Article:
Liberal Legalization Lead Suggests Cannabis Could be Sold in Liquor Stores

After being revealed as the Liberal government’s leader on its promise to legalize cannabis, MP Bill Blair has said liquor stores may be the best place to sell the product.

The former Toronto police chief said existing provincial liquor programs were an ideal model to base recreational cannabis sales on in order to keep marijuana out of the hands of minors.

“I think there are certain modifications or adjustments that we may have to make for cannabis as opposed to alcohol, but I think there is already a strong system in place,” Blair said. “We have pretty robust systems of regulation for other intoxicants in this country, mostly overseen by the provinces and so we’ve already got a model, a framework we can build on here.”

According to Blair, the current liquor model used across the country makes it difficult for youth to access that substance, and should serve the same purpose for cannabis.

“You’re going to come up against a government employee who’s got regulations to enforce and is going to ask for identification and if a person’s under age, they’re not going to be able to buy that,” Blair said. “And that’s a far better way to regulate access [to marijuana] for kids than leaving it up to some criminal in a stairwell. Frankly, in most urban centres across this country, it is far easier for a kid, an under-aged youth, to acquire marijuana than it is to acquire alcohol.”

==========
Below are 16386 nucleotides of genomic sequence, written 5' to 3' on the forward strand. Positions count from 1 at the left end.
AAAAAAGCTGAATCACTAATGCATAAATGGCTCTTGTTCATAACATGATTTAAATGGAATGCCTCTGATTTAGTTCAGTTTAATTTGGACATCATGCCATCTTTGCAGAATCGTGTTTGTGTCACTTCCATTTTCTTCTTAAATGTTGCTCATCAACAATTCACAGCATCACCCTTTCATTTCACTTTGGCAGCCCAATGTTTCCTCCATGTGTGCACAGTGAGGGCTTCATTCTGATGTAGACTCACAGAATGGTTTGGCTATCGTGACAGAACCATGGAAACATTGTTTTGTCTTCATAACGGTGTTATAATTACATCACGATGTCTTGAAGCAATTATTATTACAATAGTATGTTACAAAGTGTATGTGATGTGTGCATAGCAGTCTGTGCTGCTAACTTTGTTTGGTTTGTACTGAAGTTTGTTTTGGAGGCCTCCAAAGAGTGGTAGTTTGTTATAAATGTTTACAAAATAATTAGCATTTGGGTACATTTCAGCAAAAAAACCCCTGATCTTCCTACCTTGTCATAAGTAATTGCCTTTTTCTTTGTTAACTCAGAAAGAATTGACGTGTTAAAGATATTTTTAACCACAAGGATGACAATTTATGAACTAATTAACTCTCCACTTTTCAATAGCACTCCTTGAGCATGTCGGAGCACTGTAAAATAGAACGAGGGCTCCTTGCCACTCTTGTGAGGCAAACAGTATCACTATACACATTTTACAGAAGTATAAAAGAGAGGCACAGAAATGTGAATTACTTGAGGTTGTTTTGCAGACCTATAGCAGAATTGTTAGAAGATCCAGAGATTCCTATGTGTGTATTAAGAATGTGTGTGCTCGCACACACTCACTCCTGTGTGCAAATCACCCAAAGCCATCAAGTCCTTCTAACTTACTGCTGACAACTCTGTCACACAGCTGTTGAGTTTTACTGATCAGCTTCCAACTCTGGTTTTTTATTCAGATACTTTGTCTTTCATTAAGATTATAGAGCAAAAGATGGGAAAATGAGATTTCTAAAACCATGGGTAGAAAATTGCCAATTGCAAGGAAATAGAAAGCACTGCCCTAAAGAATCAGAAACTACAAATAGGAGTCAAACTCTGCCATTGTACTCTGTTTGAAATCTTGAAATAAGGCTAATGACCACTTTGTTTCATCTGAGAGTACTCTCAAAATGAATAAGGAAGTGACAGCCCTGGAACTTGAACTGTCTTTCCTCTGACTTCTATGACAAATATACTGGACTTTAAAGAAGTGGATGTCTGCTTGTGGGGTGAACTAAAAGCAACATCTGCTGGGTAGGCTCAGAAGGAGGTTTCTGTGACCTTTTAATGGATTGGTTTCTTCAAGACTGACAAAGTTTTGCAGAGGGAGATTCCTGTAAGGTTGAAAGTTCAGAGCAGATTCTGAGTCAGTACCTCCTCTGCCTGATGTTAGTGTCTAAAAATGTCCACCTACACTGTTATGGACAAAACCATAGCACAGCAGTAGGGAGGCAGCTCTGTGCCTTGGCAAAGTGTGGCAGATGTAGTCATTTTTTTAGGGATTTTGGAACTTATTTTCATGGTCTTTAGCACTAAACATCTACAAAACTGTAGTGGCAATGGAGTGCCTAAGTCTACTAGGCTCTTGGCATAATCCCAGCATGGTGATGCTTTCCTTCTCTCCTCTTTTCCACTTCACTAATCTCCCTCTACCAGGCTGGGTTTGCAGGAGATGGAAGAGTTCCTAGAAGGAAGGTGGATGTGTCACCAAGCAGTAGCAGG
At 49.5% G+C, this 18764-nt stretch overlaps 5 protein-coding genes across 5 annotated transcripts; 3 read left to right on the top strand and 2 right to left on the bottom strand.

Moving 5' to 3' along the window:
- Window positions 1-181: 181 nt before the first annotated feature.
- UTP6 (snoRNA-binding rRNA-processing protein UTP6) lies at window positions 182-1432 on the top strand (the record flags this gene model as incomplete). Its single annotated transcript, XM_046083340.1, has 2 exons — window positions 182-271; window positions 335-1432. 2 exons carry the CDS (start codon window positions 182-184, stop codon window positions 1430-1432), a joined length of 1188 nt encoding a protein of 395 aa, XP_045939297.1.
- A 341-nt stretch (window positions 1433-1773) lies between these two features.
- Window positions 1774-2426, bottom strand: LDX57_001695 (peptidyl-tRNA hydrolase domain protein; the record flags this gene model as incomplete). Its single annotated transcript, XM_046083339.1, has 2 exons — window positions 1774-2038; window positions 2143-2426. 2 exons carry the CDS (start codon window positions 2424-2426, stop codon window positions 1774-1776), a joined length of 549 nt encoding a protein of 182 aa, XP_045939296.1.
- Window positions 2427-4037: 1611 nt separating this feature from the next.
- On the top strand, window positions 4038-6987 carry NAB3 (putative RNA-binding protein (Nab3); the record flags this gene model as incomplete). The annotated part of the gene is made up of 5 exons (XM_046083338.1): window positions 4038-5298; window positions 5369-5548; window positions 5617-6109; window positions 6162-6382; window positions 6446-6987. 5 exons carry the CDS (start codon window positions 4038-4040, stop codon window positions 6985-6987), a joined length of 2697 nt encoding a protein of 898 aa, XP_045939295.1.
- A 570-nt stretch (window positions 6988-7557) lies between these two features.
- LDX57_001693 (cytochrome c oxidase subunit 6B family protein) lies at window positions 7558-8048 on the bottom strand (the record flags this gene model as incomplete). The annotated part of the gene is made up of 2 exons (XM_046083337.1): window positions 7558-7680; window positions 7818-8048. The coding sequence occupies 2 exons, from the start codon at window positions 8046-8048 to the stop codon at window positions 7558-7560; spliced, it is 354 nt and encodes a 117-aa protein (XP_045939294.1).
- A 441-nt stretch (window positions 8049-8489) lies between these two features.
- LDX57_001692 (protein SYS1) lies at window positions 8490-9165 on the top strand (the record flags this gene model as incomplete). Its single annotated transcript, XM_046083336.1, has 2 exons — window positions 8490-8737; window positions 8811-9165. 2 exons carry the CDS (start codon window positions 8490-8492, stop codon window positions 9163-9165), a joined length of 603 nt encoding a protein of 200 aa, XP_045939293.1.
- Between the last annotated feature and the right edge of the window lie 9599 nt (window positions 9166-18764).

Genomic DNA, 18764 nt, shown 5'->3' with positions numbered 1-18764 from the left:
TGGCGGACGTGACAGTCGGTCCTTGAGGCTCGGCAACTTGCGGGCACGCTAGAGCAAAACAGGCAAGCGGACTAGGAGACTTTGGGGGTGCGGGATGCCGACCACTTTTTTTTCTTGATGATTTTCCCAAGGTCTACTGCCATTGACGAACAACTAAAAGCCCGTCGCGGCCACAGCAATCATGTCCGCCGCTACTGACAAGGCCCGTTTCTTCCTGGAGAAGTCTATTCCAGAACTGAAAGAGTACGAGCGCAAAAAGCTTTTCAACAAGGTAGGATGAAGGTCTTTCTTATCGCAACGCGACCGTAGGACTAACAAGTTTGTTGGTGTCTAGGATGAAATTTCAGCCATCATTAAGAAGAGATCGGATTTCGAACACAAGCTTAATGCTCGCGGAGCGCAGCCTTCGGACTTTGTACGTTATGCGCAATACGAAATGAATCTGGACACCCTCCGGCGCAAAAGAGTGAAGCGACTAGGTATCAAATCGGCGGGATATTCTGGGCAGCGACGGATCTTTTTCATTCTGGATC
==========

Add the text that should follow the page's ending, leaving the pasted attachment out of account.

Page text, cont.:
Blair has been tasked to craft the government’s policy on legalization, working with a body made up of representatives at the federal and provincial level that has yet to be assembled.
Blair didn’t say how long he expected the process to take, citing a need for “wide consultations” with public health, law enforcement and provincial and territorial counterparts before a bill is created.
Blair said, from his experience as a police officer, the Liberal approach to legalization is the right one for the country.

“I think the public is open to a smarter approach to this particular issue and just doing nothing, and allowing the criminal law to be more or less ignored…I don’t think we have much prospect of succeeding in trying to address the things that concern us about marijuana, particularly use by youth…with the current reliance on the criminal sanction,” Blair said. “I am actually quite confident that we can do a much better job through strict regulation.”